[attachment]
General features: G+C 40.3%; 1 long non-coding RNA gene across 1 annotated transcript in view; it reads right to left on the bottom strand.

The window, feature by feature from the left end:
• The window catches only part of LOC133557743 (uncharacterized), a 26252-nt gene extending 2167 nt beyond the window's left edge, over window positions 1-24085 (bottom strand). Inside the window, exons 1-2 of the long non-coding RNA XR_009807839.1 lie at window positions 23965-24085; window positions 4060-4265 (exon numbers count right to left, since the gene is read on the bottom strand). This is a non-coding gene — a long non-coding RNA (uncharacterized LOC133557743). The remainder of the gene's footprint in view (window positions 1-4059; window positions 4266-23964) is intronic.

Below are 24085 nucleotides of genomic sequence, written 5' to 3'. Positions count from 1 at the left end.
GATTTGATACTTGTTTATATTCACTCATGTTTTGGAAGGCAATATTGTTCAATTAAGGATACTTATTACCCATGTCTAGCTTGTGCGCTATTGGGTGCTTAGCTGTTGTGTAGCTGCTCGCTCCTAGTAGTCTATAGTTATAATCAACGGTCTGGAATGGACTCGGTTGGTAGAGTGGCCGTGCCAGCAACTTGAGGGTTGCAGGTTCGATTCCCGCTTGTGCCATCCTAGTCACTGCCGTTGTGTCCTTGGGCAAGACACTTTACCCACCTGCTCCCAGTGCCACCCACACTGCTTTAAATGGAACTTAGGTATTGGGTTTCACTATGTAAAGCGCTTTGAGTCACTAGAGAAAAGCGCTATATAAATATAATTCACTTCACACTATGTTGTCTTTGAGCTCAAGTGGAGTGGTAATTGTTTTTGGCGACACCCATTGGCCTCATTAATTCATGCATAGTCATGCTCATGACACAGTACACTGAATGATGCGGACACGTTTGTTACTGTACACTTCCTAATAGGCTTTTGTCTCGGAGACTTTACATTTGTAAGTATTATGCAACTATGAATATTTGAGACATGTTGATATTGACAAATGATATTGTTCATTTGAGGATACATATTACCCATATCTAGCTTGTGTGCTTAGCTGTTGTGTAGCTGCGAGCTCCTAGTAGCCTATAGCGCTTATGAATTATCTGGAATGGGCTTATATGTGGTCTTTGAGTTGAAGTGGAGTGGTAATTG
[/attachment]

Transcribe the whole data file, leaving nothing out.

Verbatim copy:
General features: G+C 40.3%; 1 long non-coding RNA gene across 1 annotated transcript in view; it reads right to left on the bottom strand.

The window, feature by feature from the left end:
• The window catches only part of LOC133557743 (uncharacterized), a 26252-nt gene extending 2167 nt beyond the window's left edge, over window positions 1-24085 (bottom strand). Inside the window, exons 1-2 of the long non-coding RNA XR_009807839.1 lie at window positions 23965-24085; window positions 4060-4265 (exon numbers count right to left, since the gene is read on the bottom strand). This is a non-coding gene — a long non-coding RNA (uncharacterized LOC133557743). The remainder of the gene's footprint in view (window positions 1-4059; window positions 4266-23964) is intronic.

Below are 24085 nucleotides of genomic sequence, written 5' to 3'. Positions count from 1 at the left end.
GATTTGATACTTGTTTATATTCACTCATGTTTTGGAAGGCAATATTGTTCAATTAAGGATACTTATTACCCATGTCTAGCTTGTGCGCTATTGGGTGCTTAGCTGTTGTGTAGCTGCTCGCTCCTAGTAGTCTATAGTTATAATCAACGGTCTGGAATGGACTCGGTTGGTAGAGTGGCCGTGCCAGCAACTTGAGGGTTGCAGGTTCGATTCCCGCTTGTGCCATCCTAGTCACTGCCGTTGTGTCCTTGGGCAAGACACTTTACCCACCTGCTCCCAGTGCCACCCACACTGCTTTAAATGGAACTTAGGTATTGGGTTTCACTATGTAAAGCGCTTTGAGTCACTAGAGAAAAGCGCTATATAAATATAATTCACTTCACACTATGTTGTCTTTGAGCTCAAGTGGAGTGGTAATTGTTTTTGGCGACACCCATTGGCCTCATTAATTCATGCATAGTCATGCTCATGACACAGTACACTGAATGATGCGGACACGTTTGTTACTGTACACTTCCTAATAGGCTTTTGTCTCGGAGACTTTACATTTGTAAGTATTATGCAACTATGAATATTTGAGACATGTTGATATTGACAAATGATATTGTTCATTTGAGGATACATATTACCCATATCTAGCTTGTGTGCTTAGCTGTTGTGTAGCTGCGAGCTCCTAGTAGCCTATAGCGCTTATGAATTATCTGGAATGGGCTTATATGTGGTCTTTGAGTTGAAGTGGAGTGGTAATTG